The Rev. Barbara M. Russo
Resurrection Anglican Fellowship
Palm Sunday, March 25, 2018
The great crowd that had come to the festival heard that Jesus was coming to Jerusalem. So they took branches of palm trees and went out to meet him, shouting, "Hosanna! Blessed is the one who comes in the name of the Lord -- the King of Israel!" Jesus found a young donkey and sat on it; as it is written: "Do not be afraid, daughter of Zion. Look your king is coming, sitting on a donkey's colt!" His disciples did not understand these things at first; but when Jesus was glorified, then they remembered that these things had been written of him and had been done to him. (John 12:12-16)
For most of my childhood, my family was not church going, but I do remember being in church on Palm Sunday when I was about ten years old. Along with all the little girls in our Sunday dresses, I was lined up on the sidewalk outside the church, followed by all the little boys. One of the church ladies handed us each a palm frond and told us that our job was to march into the church waving the palms and to shout Hosanna -- whatever that meant. I had no idea and she didn't explain. All the adults sat in the pews and smiled at how cute and sweet we were. Back then, processing with the palms was just for little kids. For me Palm Sunday was a reminder that in seven days there would be Easter candy, a new Easter dress and the start of spring break. I was in college before I learned that Palm Sunday is not really cute or sweet, and has nothing at all to do with spring break.
On Palm Sunday, nearly two thousand years ago, Jesus mounted a colt and entered Jerusalem like a victorious King. Nowadays, people think of the donkey as a humble mode of transportation, not noble or kingly in the slightest, so it's easy for most people to miss what Jesus was up to. But the crowd on that beautiful spring day outside Jerusalem knew their Bibles and knew their history. They weren't thinking how modest it was of Jesus to come on a donkey. They were remembering King Solomon riding a donkey to his coronation, and they were remembering the prophet Zechariah predicting that the Messiah would enter Jerusalem "Triumphant, riding on a young donkey, a colt" (Zech 9:9)
For six hundred years, God's people had been waiting for Yahweh to come and throw out the foreign rulers and set things right, like he had done more than one thousand years earlier when the whole Egyptian army drowned in the Red Sea. For centuries, the Hebrew people had been subjugated, first by Babylonian armies, then Persian and Greek armies. Then, when Jesus' grandfather had been young, the Romans had taken over. Anyone who saw a man ride into Jerusalem on a donkey, like King Solomon had done, exactly the way Zechariah had predicted, would have know what it meant.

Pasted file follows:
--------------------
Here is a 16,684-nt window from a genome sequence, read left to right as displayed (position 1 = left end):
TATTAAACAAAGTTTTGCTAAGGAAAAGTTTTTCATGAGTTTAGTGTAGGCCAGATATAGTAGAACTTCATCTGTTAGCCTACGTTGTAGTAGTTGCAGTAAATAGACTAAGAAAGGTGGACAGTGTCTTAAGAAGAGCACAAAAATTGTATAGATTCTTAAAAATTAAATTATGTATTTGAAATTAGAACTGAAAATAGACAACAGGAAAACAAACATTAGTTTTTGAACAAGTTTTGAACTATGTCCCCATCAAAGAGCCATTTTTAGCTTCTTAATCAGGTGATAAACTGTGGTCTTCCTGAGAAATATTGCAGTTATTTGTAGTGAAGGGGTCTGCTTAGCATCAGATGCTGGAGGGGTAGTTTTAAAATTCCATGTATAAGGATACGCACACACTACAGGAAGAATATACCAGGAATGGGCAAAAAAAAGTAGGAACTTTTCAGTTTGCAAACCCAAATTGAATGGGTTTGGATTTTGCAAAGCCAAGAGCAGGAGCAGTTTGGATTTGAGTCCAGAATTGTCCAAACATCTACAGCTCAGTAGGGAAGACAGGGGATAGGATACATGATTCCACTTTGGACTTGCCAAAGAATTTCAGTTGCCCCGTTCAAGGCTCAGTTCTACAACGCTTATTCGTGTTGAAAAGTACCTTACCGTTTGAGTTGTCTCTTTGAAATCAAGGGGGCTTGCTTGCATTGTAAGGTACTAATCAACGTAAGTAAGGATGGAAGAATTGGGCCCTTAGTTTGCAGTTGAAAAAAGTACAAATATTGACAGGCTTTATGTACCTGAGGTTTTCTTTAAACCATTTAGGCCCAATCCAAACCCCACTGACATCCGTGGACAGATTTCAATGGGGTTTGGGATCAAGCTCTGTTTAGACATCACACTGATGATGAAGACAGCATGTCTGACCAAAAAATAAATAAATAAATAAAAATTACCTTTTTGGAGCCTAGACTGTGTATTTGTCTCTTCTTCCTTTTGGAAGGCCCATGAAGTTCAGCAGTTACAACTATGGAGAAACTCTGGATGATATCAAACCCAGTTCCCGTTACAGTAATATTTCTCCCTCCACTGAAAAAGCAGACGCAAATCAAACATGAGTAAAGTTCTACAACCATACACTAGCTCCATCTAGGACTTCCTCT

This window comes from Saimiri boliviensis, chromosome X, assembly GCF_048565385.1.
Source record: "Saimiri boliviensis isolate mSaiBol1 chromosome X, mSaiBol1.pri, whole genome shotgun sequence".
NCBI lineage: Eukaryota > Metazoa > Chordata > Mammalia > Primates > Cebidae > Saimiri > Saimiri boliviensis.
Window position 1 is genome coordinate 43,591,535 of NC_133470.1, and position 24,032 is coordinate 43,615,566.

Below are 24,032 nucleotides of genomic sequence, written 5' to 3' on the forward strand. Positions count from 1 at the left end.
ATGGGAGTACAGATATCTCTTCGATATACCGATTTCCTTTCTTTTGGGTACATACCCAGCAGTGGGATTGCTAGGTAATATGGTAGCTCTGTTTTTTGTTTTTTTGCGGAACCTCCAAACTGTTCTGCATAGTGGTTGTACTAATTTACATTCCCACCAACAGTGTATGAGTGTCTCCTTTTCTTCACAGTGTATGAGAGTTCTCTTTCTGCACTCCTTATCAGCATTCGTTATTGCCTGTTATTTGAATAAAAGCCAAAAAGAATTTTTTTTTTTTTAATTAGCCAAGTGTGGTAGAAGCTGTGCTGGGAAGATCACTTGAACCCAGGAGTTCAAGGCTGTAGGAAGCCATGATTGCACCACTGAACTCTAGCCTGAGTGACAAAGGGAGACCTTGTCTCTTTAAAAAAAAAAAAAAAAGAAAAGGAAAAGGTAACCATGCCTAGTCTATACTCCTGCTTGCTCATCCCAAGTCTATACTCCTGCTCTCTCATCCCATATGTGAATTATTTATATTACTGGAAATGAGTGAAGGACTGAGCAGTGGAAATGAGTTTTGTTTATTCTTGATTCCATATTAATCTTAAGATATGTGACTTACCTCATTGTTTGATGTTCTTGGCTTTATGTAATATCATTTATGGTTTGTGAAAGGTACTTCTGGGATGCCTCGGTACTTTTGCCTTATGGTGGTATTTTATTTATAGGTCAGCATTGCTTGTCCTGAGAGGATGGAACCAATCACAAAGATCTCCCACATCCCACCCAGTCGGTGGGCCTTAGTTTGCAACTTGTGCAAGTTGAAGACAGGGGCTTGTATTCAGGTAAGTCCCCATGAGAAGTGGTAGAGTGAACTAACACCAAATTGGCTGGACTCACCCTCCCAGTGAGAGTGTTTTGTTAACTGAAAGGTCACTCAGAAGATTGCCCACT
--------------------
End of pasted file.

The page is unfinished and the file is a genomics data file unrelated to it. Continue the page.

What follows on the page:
And if that man was the healer who had been teaching about the Kingdom of God for three years, it couldn't mean anything except that deliverance as finally here, this was it. All around Jesus, people begin to shout, "Hosanna, Hosanna -- save us, Save us" and "Blessed is he who comes in the Name of the Lord," the ancient cries of welcome for the King of Israel. The people waved palm branches, a symbol of the nation of Israel, and a sign of victory for every culture in the ancient Mediterranean world. The crowd laid their coats down under Jesus' feet the way we lay down a red carpet for visiting celebrities. For the strangers in the crowd, it might have been just a moment of national pride, an in-your-face acclamation of Jesus as King, rather than Caesar. Which is why the Pharisees said to Jesus, 'make them stop, before the Romans come crashing down and hold us responsible for what you are doing!' But Jesus knew there was something far more important going on than national pride; far more important than anyone's wish to placate the Romans and keep the Sanhedrin in power. Those things were at the very bottom of Jesus' priority list. He knew the most important thing at that moment was to demonstrate to the people there, and for all time, before his crucifixion, who he really was, who he knew himself to be.